Best practice for for number of items in a dropdown on a web form?

11 Mar 2009 - 12:57am
4 years ago
4 replies
7769 reads
Albert Cornelissen
2009

Hello everyone. This is my first post on IxDA. :) I've been
developing web applications for a few years now, and usability has
always been a priority, but I have only really started obessesing
about usability in the last year or so.

A colleague and I had a discussion about the maximum number of
elements that should be used in a (select) dropdown menu on a web
form.

He thinks that fifteen is the maximum. Me? I'm not quite sure what
to think. I know it's no fun to scroll throught almost a hundred
options in such a menu, but I can't seem to think of a better
alternative - especially if the list itself is ordered properly.

The web app that sparked this conversation currently uses a
combination of multiple select lists. They're quite unsightly.
Still, they aren't being used for all that many elements. I think 30
is the maximum.

I guess my question is this: what is the best practice for the
maximum number of items in a (select) dropdown?

Comments

11 Mar 2009 - 9:08am
Batyah Rubin
2009

On the web, Jakob Nielsen says:

1. Very long menus that require scrolling make it impossible for
users to see all their choices in one glance. It's often better to
present such long lists of options as a regular HTML list of
traditional hypertext links.

2. Drop-down menus can be confusing because Web designers use them
for several different purposes.

3. When users select a value in a drop-down and then use the mouse
scroll wheel to move down the page, they often change the value of
the drop-down selection instead. and don't realize.

==>> See http://www.useit.com/alertbox/annoyances.html
==>> See http://www.useit.com/alertbox/20001112.html

All the best,
Batyah Rubin

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Posted from the new ixda.org
http://www.ixda.org/discuss?post=39817

11 Mar 2009 - 12:28pm
Katie Albers
2005

I was taught that the canonical answer is 12. I've never checked the
research on that, and it predates being able to navigate through the
list by first letters, but since I've seen a lot of users struggle
with navigating alphabetized lists, I try to stick with it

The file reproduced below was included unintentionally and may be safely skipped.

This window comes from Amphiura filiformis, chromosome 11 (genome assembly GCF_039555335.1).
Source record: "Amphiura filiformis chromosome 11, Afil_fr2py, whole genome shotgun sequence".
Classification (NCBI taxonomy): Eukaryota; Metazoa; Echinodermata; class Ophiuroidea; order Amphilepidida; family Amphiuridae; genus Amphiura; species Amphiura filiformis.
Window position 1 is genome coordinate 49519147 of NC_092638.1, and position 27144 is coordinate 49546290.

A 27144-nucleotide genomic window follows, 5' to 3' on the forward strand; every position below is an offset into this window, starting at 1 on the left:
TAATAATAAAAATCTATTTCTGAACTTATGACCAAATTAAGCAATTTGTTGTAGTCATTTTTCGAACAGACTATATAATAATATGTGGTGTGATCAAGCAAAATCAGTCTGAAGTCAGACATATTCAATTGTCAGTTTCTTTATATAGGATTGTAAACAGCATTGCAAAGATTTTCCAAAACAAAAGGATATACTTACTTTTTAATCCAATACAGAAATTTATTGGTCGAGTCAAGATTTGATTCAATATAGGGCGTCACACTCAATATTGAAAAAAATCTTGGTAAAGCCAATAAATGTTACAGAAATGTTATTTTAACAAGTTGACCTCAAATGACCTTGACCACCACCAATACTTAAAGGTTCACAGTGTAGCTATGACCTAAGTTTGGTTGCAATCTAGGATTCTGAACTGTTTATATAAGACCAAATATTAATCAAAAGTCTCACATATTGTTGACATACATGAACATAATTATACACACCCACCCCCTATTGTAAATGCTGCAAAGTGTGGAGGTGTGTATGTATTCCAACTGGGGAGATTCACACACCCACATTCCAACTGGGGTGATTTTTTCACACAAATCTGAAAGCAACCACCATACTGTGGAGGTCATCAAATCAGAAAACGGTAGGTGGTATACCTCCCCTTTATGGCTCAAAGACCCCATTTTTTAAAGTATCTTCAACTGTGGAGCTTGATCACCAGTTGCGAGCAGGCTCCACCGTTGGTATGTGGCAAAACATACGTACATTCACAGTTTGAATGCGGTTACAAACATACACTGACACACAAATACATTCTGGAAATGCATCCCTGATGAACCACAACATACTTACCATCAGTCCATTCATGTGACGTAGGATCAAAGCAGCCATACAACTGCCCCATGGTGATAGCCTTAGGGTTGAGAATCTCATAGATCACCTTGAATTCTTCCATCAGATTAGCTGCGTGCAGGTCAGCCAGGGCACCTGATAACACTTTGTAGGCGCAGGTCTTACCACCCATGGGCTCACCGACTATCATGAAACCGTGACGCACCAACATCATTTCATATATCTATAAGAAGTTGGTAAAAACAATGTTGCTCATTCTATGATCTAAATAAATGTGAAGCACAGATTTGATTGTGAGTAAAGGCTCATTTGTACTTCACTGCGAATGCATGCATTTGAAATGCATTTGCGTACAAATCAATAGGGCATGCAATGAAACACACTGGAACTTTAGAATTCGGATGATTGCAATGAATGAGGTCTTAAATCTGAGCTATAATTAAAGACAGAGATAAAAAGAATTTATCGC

anyway...which means that whenever the client will let me, my "State"
selection lets the user type in the two-letter abbreviation (and the
display then shows the associated state) and so forth.

If you've got 30 elements in a drop down menu, you should seriously
consider why they're in drop downs. Yes, those standardize inputs, but
there are other ways of doing that in most cases. Put as much of the
burden as possible on the computer. Let it work for its input; none of
this lazing around accepting hand-outs!

kt

Katie Albers
Founder & Principal Consultant
FirstThought
User Experience Strategy & Project Management
310 356 7550
katie at firstthought.com

On Mar 10, 2009, at 10:57 PM, Albert Cornelissen wrote:

> Hello everyone. This is my first post on IxDA. :) I've been
> developing web applications for a few years now, and usability has
> always been a priority, but I have only really started obessesing
> about usability in the last year or so.
>
> A colleague and I had a discussion about the maximum number of
> elements that should be used in a (select) dropdown menu on a web
> form.
>
> He thinks that fifteen is the maximum. Me? I'm not quite sure what
> to think. I know it's no fun to scroll throught almost a hundred
> options in such a menu, but I can't seem to think of a better
> alternative - especially if the list itself is ordered properly.
>
> The web app that sparked this conversation currently uses a
> combination of multiple select lists. They're quite unsightly.
> Still, they aren't being used for all that many elements. I think 30
> is the maximum.
>
> I guess my question is this: what is the best practice for the
> maximum number of items in a (select) dropdown?
> ________________________________________________________________
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11 Mar 2009 - 1:59pm
Den Serras
2009

FWIW, I'm experimenting with using modal popups instead of drop-downs. I know they are harder to preview because you can't figure out what you want without clicking, but I think they're better than links to second pages because I can animate the box so it's clear feedback from the button they just clicked. It creates a mental break without the harshness of a redraw. For long lists, it seems to work very well because the user can think about it for as long as necessary without holding the mouse button, then either clicking the item they want or dismissing the box with a close box (or, more practically, clicking the darkened area outside the frame).

23 Apr 2010 - 5:45am
mathisanita
2010

The more complicated it is the harder it is, from my user perspective.

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